Saturday, April 20, 2024

Clinketts hits rock bottom


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The Coastal Zone Management Unit is seeking a long-term, comprehensive solution to the erosion that is affecting the sea wall at Clinketts, St Lucy.  Already, the project has been included in a list currently under consideration for the Coastal Risk Assessment Management Programme, which is being jointly funded by the International Development Bank.  Coastal engineer Ricardo Arthur pointed out, however, that the list of projects must undergo a prioritisation process before a final selection is made, so the unit was not yet sure how soon work would commence at Clinketts.
A trip to St Lucy yesterday revealed an almost sandless beach, thousands of rocks littering the area, exposed tree roots, and a large exposed reef close to the shore.  Arthur explained to the WEEKEND NATION that the sea wall at Clinketts, St Lucy, had “repeatedly been undermined during high-energy wave events, removing the sand, leaving the foundations exposed to direct wave attack”.  This site, Arthur said, was particularly vulnerable to the swell waves, experienced between October and March each year, which came from due north, and caused erosion along the usually sheltered West Coast.
“The close proximity of the sea wall to the water line is also directly responsible for the seasonal loss of sand experienced, as the reflection of the waves from the vertical face of the wall increases the potential for erosion,”   he explained.  Member of Parliament for the area, Denis Kellman, lamented that the project had been on the cards for too long.  He said work at Clinketts had been budgeted for under the previous administration, but somewhere along the line things had changed and nothing had yet been done.  “The problem is that it’s a yearly thing. Coastal for years have been working on it. It has always been put in the budget, and then taken out, but I’ve given them a solution already,” he stated.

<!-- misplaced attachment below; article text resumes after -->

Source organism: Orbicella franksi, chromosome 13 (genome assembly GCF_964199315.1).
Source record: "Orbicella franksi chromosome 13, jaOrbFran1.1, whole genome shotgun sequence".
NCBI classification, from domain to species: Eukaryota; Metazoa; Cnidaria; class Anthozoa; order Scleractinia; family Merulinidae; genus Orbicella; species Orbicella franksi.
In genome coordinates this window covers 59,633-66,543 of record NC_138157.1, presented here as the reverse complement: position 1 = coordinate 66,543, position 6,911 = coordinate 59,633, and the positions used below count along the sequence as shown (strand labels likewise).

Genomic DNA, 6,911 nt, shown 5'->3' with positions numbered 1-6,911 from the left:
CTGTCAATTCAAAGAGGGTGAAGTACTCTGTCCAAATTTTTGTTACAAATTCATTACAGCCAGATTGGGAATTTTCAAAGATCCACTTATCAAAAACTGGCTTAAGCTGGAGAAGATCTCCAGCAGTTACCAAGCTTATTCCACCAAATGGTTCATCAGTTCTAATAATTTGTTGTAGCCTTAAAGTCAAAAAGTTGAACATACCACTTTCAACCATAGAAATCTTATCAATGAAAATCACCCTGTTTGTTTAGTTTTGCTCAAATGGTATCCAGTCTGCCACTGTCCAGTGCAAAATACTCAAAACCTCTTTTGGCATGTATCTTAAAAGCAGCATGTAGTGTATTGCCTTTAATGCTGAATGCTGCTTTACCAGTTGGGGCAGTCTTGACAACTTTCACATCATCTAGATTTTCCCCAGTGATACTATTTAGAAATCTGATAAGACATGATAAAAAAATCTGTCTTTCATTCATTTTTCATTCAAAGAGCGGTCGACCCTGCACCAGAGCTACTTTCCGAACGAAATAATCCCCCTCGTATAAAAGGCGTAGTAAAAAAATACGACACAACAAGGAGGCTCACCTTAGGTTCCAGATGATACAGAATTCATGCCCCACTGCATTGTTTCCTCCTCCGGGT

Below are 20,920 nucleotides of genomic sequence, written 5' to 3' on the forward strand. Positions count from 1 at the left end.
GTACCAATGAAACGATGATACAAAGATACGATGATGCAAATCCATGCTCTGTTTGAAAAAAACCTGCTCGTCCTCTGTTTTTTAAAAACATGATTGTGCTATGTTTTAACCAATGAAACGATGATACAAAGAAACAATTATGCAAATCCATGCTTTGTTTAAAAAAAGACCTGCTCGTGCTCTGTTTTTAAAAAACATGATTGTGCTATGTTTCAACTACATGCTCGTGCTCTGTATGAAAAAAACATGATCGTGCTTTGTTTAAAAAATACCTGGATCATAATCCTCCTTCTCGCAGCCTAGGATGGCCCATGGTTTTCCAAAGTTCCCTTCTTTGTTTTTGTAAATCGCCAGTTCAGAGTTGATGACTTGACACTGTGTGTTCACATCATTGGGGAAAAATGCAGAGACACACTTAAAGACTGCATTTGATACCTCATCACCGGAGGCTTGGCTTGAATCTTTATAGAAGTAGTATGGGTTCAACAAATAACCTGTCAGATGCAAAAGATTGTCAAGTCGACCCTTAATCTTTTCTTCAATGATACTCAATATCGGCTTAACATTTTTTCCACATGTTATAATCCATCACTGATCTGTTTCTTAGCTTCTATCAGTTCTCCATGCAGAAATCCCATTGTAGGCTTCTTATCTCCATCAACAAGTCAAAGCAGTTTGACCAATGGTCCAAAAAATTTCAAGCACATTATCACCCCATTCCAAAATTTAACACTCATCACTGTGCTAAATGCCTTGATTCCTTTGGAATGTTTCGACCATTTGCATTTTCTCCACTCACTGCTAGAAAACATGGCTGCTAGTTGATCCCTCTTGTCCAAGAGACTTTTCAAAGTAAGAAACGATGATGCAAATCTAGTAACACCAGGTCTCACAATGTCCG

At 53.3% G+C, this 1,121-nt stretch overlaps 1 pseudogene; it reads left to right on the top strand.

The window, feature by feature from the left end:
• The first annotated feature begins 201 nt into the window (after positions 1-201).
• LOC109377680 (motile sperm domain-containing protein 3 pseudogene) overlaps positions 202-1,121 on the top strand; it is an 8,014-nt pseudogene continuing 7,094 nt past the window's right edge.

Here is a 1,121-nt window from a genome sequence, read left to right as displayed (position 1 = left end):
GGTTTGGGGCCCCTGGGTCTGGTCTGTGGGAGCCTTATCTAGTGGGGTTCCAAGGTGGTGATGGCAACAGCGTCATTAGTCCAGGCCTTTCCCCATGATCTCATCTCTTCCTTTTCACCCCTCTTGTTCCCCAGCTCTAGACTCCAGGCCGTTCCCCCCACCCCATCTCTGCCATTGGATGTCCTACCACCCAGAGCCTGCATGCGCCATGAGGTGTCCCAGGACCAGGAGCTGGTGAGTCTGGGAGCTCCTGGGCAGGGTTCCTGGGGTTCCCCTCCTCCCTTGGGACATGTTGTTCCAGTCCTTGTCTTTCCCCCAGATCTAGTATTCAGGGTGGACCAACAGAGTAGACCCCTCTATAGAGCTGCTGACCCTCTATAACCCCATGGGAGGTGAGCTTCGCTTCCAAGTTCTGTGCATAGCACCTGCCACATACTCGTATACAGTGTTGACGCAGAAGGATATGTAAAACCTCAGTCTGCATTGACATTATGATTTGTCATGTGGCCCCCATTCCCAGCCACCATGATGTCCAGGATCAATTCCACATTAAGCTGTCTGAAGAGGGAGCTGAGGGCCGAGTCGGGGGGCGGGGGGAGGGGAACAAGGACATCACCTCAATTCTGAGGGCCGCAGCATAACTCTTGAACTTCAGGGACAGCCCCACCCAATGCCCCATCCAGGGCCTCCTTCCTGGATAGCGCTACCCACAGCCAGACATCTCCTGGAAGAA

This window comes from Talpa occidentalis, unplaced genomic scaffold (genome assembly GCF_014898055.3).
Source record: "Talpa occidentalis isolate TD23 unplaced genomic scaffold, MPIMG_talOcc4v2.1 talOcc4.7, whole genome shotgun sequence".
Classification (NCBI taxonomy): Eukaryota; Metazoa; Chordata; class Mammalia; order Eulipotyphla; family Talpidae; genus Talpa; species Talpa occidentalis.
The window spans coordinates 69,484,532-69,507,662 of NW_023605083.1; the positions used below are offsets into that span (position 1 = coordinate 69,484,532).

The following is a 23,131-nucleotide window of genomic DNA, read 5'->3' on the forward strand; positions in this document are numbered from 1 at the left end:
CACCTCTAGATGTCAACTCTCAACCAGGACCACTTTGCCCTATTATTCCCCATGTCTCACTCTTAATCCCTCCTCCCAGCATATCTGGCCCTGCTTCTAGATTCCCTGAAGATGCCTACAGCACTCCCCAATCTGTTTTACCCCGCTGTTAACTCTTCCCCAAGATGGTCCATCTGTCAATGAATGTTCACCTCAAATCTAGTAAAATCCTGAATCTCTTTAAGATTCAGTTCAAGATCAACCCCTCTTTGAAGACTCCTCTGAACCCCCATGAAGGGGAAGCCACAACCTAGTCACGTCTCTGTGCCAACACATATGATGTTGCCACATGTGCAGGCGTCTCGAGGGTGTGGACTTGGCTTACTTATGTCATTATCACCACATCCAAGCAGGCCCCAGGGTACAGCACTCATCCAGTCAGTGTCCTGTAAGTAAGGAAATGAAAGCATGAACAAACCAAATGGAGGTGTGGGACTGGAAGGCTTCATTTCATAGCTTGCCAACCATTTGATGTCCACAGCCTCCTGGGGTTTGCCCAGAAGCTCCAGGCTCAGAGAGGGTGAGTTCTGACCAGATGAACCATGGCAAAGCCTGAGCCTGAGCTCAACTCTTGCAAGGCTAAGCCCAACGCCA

Kellman had on previous occasions suggested that Clinketts should have been the area for the next port, since  “it would kill two birds with one stone”.  One resident in the area, who wanted to remain anonymous, said he hoped something could be done about the erosion soon, since that part of the beach was inaccessible to sea bathers.  “It’s just a waste of beach, because there are so many rocks that it is even difficult to take a walk along that beach,” he noted.

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